It’s almost the end of October, but we could not let the month end without acknowledging that this is National Domestic Violence Awareness month. This is a horrible tragedy that affects millions of homes across the United States, nay even the world. As a usually proud South Carolinian, I was saddened and stunned to read the SC Department of Social Services article dated September 30, 2013.
You can read the article in its entirety here. The worst and best revelation of the article is the statement “South Carolina currently ranks #1 in the Nation for Women Murdered by Men, according to the Violence Policy Center’s latest report.” This is the worst because it highlights how terribly ineffective we as a state are at protecting our defenseless victims (women, children, or men).
This is also the best revelation in that it is a wakeup call that we can no longer ignore. Even though South Carolina was ranked in the top ten at least three times in the past ten years, it was sort glossed over. We could always numb ourselves by saying well there are worse places.
Well the train has stopped here. We are number one and that’s a rank we must work hard to lose. Let’s strive to be number one in education, philanthropy, entertainment, anything but the killing of our women. South Carolina is a fine state with a rich history of civility and southern hospitality. One of the biggest southern traditions is chivalry.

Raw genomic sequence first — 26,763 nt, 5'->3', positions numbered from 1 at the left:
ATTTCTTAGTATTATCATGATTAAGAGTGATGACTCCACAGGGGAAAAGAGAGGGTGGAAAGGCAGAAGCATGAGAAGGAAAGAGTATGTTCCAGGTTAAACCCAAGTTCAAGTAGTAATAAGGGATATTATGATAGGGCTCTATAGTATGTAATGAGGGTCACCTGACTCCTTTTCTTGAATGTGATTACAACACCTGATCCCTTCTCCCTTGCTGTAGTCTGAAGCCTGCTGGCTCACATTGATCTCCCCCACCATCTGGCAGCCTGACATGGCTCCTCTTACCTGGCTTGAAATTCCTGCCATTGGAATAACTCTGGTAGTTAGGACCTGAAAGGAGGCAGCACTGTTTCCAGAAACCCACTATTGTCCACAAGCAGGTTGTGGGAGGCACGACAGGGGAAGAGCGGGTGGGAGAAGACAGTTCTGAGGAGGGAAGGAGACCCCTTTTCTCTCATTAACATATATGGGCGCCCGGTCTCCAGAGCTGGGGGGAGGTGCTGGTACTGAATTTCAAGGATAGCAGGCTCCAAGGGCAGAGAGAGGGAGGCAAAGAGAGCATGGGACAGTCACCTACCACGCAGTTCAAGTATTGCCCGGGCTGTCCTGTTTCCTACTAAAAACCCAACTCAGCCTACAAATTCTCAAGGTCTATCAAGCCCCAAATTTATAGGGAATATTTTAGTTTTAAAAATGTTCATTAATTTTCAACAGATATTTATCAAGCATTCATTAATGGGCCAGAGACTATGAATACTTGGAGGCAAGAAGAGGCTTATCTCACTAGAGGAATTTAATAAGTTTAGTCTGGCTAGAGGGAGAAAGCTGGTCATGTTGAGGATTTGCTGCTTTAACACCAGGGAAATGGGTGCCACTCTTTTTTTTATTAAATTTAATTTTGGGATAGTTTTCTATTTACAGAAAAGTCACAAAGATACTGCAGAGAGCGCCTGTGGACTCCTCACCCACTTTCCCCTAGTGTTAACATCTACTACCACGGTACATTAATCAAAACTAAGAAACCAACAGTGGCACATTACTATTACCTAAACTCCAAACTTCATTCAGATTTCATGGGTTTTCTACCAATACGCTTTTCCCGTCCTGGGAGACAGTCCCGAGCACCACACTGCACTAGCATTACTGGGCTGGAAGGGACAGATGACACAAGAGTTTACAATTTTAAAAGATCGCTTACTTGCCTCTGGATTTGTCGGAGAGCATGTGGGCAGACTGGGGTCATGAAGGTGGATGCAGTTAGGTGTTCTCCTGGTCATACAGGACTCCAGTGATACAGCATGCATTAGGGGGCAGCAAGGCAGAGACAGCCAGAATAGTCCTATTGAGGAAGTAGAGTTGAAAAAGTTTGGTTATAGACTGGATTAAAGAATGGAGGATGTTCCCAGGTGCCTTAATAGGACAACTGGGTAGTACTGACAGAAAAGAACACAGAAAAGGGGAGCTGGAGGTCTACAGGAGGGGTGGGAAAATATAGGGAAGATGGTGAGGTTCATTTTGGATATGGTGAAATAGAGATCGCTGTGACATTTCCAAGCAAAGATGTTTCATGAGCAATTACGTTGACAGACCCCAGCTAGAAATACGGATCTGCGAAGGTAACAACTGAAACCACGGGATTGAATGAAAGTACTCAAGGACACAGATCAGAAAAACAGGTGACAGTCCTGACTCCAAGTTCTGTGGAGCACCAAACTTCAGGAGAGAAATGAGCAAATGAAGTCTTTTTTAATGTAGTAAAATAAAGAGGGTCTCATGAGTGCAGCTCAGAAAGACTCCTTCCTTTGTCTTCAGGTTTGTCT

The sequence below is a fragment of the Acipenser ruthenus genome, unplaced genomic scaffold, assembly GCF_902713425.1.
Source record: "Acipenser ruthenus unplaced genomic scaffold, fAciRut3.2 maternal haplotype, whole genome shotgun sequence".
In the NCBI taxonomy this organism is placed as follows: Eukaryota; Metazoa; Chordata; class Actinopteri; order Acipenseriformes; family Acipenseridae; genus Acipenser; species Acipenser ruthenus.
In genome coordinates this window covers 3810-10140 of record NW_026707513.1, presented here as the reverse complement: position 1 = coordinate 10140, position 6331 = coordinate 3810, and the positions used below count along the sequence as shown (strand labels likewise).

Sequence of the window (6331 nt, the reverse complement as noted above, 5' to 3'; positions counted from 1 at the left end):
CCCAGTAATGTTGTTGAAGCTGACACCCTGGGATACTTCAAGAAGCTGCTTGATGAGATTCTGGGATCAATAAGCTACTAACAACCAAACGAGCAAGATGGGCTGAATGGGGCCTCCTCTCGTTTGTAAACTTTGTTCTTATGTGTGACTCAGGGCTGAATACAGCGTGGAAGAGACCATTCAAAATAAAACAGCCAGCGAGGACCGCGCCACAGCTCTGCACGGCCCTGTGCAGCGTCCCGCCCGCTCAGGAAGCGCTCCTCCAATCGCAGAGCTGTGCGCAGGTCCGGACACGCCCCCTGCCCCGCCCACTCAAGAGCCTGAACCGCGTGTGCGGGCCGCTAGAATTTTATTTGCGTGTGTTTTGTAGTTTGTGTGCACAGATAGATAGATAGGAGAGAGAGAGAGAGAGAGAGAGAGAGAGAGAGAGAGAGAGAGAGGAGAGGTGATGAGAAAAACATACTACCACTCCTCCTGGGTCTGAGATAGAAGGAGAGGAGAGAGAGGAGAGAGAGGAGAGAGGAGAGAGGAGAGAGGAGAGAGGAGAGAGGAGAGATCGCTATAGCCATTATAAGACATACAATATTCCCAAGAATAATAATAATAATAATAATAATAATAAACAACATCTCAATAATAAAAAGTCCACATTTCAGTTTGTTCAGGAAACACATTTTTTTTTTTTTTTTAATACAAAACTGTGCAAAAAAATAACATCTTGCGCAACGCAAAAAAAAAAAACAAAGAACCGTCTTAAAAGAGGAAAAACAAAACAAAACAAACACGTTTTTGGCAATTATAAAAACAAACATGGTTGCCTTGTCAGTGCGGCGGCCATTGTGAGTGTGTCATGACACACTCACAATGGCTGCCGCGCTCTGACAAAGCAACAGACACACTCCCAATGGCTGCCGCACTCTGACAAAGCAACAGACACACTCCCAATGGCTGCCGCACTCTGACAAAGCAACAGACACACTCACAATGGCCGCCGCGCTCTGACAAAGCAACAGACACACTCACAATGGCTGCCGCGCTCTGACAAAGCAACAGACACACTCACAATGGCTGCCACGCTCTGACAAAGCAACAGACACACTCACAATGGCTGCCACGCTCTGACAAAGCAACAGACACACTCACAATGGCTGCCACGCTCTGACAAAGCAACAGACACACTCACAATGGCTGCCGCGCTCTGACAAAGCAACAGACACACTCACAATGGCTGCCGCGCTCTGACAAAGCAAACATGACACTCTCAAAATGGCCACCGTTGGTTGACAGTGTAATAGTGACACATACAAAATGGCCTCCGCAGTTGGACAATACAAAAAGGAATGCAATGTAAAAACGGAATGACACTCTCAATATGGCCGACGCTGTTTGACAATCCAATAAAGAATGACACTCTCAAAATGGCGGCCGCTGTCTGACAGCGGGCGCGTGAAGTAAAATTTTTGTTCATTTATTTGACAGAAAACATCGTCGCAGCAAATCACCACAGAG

Some laugh at chivalry as an outdated code of conduct that is no longer relevant today. But I submit to you that if we would incorporate, along with probation-free prison sentences for abusers, a gentler atmosphere in our culture we would all benefit. Chivalry is more than holding open doors, not cussing in the presence of a lady, and throwing your jacket over mud puddles for a lady to walk across.
While all of those things are absolutely wonderful, the way it is described in “What is Chivalry” nails it: “In short, that’s what chivalry is — a choice. The choice to do the right things, for the right reasons, at the right times”. If we as South Carolinians would put this in place, domestic violence would be well on its way out of the door.
Below are some resources to help right now. Please use them immediately if you need to or share with someone you know or suspect could use the help:
- SC Department of Social Services APPROVED BATTERER INTERVENTION PROGRAMS (Listed by county)
- SC Department of Social Service Information 803-898-7318
- National Domestic Violence Hot Line Number at 1-800-799 (SAFE) 7233